Sunday, June 8, 2008


With Afghanistan's history of being a "highway of conquest" from 600 BC to the occupation by the Soviet Union between 1979 - 1989, it has been dominated by a foreign power in one way or another. The irony of history is that Afghanistan got some kind of independence during the World War I & II.

I learned from the fifth lecture that researchers haven't found the source and origin of the Afghan people. Compared with the Ottoman Empire and its reorganization in 1839, Afghanistan was far behind in development. Great Britain instituted the Simla Manifesto in 1838 as an excuse for invading Afghanistan. The British argued that it had to invade Afghanistan in order to protect India as a safety measure.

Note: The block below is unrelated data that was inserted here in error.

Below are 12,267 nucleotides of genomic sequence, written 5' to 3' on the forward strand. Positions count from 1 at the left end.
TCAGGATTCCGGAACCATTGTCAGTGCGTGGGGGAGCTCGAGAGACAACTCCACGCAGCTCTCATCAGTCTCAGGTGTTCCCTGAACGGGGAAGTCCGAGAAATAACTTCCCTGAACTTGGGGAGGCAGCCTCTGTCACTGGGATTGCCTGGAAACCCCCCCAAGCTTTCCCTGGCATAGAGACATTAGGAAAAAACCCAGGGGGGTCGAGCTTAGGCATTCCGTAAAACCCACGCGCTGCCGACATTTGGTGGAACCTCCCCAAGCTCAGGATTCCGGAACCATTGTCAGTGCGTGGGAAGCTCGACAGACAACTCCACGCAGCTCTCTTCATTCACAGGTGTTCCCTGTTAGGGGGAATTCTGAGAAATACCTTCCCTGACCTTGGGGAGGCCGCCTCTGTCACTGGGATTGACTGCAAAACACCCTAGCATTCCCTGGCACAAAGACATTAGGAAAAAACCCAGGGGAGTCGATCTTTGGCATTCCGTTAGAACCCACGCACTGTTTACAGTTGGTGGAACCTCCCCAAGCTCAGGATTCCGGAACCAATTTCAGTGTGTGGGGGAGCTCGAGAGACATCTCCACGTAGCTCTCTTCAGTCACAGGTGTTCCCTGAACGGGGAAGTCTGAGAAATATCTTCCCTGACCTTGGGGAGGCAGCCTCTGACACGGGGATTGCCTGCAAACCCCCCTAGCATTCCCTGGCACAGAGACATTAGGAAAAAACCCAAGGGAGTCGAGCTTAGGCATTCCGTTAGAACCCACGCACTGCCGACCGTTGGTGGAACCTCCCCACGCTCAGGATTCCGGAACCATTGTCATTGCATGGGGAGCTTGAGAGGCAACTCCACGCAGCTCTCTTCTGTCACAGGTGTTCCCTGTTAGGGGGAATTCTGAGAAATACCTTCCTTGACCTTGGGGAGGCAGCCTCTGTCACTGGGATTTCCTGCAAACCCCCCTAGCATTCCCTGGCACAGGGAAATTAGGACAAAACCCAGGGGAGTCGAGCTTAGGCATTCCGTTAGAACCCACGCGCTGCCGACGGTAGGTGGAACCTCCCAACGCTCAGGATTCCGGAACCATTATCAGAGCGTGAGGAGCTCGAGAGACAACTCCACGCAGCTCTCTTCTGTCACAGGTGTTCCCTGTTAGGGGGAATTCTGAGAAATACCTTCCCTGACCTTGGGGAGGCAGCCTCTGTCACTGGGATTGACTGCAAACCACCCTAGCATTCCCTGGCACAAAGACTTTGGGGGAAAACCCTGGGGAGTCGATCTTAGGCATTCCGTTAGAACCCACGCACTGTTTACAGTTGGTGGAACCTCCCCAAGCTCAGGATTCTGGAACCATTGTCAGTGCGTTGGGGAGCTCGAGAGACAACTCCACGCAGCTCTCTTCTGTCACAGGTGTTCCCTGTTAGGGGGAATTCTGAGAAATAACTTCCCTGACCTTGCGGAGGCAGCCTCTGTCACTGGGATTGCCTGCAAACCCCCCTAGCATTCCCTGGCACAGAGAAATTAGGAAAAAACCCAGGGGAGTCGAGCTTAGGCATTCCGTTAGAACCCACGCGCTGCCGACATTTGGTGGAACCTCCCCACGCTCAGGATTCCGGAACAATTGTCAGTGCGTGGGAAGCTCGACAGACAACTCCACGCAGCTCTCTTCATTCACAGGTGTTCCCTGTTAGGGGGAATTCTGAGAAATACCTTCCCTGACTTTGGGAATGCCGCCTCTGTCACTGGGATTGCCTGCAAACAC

Here is an excerpt from Scott Powell's post, Afghanistan: Higway of Conquest:

What is the relevance of this background to the present? Afghanistan has never become a true state, and it has constantly lived in subordinacy to outside powers. As a result of its history as a “highway of conquest,” as one historian put it, and its recent subordination to Britain and the Soviet Union, Afghanistan really only exhibits one cultural constant: a desire for independence. You often hear people say that the Afghans are “freedom lovers.” This is a misrepresentation. The people who live in Afghanistan are “self-determination lovers”–and with good reason! But these are not the same thing. (Powell History Recommends, 05/07/08.)

The geopolitical situation is bad and the culture of tribalism has been established since the split of the Pushtun tribe due to the imposed Durand Line in 1893. The border near Pakistan is still a messy area and the question is if Osama bin Laden is hiding in a cave in this neighborhood. President Hamid Karzai is belonging to the Durrani tribe of ethnic Pashtuns.

Hamid Karzai

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